Advertising is a must for all kinds of businesses to get more consumers. Using print designs such as posters and flyers is one way to get people to know about your company. While most things have gone digital now, prints help spread the word on a smaller yet specific scale. They are great for catching the attention of potential consumers from a specific area.
With that in mind, it’s best that your prints are not just eye-catching but also easy to read. What kind of font is perfect for this, you ask? Serif fonts are the answer! This article will explain more about them and why they fit the task.
An Introduction to the Typeface
Serif fonts have extra strokes on the ends of their letterforms. They evoke feelings of tradition, honesty, history, and integrity. Companies going for the classic and formal look often use them in branding. Some famous examples of serif typefaces are Times New Roman, Georgia, and Garamond.
The extra strokes they have to make them more legible and easier to discern by readers. When it comes to print design, people must be able to get the message that is written on it above all else. This is what makes the typeface great for printed products. They make sure that readers get the information you want to convey.
The Psychology Behind Serif Fonts
Technicality aside, serif offers more than just their legibility for your design. They also promote feelings of class and heritage, perfect if your company wants the “established” look. Their classical nature makes them carry feelings of trust and respectability. The typeface can also convey quality and class in your products to potential consumers.
When to Use the Typeface
With their strengths, serif typefaces have several uses where they can shine in your work. Below is a list of when they are best used.
Print designs are often packed with information and text. The strokes that serif typefaces have helped readers discern individual letters easier, making them more inclined to read until the end and receive the message you want to convey. This will help you advertise your brand and get the word around.
Conveying history and authority, serif typefaces are also great for company and brand logos. Premium brands tend to use serif fonts because of their heritage appeal and convey that their products are of high class and quality. If your company is also looking for this kind of brand personality, it won’t hurt to try serif typefaces.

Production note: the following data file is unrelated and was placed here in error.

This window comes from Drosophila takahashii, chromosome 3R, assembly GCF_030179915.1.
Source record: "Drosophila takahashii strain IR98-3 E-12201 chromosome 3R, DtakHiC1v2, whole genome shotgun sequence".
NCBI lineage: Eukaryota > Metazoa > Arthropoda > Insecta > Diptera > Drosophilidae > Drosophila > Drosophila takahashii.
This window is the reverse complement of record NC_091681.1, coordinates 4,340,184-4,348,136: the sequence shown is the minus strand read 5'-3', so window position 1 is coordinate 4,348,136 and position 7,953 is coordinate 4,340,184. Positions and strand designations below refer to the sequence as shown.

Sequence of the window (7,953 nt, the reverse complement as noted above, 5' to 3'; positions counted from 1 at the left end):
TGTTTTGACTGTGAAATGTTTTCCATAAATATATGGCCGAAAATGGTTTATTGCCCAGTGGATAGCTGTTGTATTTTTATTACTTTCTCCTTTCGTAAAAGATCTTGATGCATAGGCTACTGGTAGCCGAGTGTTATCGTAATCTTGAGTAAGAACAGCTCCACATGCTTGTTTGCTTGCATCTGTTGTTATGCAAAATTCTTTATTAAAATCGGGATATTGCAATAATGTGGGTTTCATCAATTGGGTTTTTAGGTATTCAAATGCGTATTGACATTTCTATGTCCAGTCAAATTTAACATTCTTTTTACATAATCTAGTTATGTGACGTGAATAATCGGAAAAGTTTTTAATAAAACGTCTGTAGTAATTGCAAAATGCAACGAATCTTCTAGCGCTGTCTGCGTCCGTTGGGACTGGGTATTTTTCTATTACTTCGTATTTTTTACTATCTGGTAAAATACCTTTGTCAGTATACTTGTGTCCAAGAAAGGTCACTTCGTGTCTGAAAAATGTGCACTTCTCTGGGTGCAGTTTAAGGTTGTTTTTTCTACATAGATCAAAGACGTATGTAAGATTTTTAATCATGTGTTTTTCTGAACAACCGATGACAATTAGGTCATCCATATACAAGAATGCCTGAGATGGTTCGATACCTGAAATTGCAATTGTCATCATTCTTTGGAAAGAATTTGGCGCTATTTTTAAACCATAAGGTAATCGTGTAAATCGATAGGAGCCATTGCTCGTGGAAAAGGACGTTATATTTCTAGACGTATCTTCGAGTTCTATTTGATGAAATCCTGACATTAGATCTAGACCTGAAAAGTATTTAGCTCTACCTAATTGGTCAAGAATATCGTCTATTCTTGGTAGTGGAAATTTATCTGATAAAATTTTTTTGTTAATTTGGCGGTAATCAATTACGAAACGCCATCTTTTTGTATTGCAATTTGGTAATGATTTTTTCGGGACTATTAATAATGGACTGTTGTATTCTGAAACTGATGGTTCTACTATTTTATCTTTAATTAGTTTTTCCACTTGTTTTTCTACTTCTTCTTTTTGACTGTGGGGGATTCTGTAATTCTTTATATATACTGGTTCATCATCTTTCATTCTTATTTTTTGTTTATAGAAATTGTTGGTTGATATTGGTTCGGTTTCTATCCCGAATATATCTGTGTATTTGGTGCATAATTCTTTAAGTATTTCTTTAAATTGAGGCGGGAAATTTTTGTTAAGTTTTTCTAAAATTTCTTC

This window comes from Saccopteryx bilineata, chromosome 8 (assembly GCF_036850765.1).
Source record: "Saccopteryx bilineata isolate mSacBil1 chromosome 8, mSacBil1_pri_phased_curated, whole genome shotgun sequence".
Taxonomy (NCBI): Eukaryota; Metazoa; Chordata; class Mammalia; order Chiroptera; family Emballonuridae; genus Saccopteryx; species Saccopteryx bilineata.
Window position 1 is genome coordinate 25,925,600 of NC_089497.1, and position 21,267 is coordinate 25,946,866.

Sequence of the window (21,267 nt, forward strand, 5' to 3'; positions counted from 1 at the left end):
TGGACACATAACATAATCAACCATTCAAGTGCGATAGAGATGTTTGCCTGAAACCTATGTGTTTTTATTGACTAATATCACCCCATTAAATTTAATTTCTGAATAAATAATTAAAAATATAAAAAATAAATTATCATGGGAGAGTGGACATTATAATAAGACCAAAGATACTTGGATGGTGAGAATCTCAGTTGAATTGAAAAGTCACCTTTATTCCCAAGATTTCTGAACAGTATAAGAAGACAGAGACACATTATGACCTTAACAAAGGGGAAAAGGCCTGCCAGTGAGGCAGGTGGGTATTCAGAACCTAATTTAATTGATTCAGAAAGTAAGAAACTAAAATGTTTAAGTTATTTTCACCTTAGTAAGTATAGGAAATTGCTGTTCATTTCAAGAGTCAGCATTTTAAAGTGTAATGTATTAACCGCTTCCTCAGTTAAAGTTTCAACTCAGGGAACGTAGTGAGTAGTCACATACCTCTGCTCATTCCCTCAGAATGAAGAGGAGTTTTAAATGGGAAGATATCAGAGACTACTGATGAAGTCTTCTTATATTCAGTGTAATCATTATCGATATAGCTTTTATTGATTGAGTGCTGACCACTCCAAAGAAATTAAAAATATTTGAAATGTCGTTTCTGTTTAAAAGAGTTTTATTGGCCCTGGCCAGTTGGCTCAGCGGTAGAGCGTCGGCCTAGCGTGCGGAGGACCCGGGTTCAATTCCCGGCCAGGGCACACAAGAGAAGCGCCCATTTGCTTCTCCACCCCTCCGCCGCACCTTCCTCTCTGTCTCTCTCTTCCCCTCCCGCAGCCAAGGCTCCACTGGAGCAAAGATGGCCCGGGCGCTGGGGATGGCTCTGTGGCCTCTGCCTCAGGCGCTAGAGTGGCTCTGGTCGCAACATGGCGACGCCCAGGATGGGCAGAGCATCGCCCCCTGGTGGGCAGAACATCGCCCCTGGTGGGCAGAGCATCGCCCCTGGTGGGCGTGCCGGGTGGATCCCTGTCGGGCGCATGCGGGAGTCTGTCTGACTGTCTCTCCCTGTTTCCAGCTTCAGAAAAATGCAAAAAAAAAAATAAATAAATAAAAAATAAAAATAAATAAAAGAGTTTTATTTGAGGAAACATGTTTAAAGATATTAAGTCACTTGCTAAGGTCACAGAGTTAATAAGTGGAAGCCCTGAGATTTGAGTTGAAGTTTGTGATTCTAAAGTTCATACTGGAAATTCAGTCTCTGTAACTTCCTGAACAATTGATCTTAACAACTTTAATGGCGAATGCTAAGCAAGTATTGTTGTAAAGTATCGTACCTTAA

Pairing serif and sans serif together creates a well-balanced contrast that looks easy on the eyes. Too much serif on one page can be overwhelming for readers. However, pairing them with sans serif helps readers figure out where to focus their attention. This would help them process the written information better.
Examples of Serif Typefaces You Can Use
Are you thinking of using serif typefaces in your project? Below is a list of fonts you can use to complete your design.
Majorette lets you combine script and serif versions of the font in your designs for maximum creativity. The font is elegant and classy for brands, so go for this specific kind of look. It is especially great for fashion brands and businesses offering apparel products.
LoyaltyProgram is another font that lets you combine script and serif to create a unique and eye-catching design. Its script version tries to mimic authentic calligraphy and adds a touch of authenticity to your design, while its serif version is ready for you to use to provide some clarity. The font is great for companies offering keepsakes and fashion brands.
Classy and unique, Santiago combines modernity and a retro look. The font works well with designs that want to showcase the past while still looking appealing to the modern world. It is great for logos and brands like a unique and memorable look.
Serif fonts offer viewers a more effortless reading experience with the extra strokes of their design. This makes them the perfect choice for print designs such as posters, flyers, and brochures for advertising. Now that you know their strengths and capabilities, it’s time to put them to good use in your designs.